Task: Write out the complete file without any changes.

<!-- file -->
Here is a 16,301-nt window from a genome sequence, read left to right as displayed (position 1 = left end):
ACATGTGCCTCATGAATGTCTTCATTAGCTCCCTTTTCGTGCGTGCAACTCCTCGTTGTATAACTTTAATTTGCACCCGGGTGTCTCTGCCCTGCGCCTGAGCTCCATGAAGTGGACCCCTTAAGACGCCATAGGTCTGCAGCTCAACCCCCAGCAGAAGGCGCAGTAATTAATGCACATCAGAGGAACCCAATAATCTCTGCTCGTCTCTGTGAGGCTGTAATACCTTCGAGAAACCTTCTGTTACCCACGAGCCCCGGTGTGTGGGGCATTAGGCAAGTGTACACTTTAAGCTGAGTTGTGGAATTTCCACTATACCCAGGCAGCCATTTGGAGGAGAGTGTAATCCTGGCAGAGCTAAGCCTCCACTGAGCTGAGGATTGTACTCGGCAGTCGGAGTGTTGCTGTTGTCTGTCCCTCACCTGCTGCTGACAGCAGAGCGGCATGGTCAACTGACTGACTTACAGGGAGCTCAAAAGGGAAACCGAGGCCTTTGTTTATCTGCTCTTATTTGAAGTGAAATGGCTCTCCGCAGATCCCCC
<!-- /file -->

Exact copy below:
Here is a 16,301-nt window from a genome sequence, read left to right as displayed (position 1 = left end):
ACATGTGCCTCATGAATGTCTTCATTAGCTCCCTTTTCGTGCGTGCAACTCCTCGTTGTATAACTTTAATTTGCACCCGGGTGTCTCTGCCCTGCGCCTGAGCTCCATGAAGTGGACCCCTTAAGACGCCATAGGTCTGCAGCTCAACCCCCAGCAGAAGGCGCAGTAATTAATGCACATCAGAGGAACCCAATAATCTCTGCTCGTCTCTGTGAGGCTGTAATACCTTCGAGAAACCTTCTGTTACCCACGAGCCCCGGTGTGTGGGGCATTAGGCAAGTGTACACTTTAAGCTGAGTTGTGGAATTTCCACTATACCCAGGCAGCCATTTGGAGGAGAGTGTAATCCTGGCAGAGCTAAGCCTCCACTGAGCTGAGGATTGTACTCGGCAGTCGGAGTGTTGCTGTTGTCTGTCCCTCACCTGCTGCTGACAGCAGAGCGGCATGGTCAACTGACTGACTTACAGGGAGCTCAAAAGGGAAACCGAGGCCTTTGTTTATCTGCTCTTATTTGAAGTGAAATGGCTCTCCGCAGATCCCCC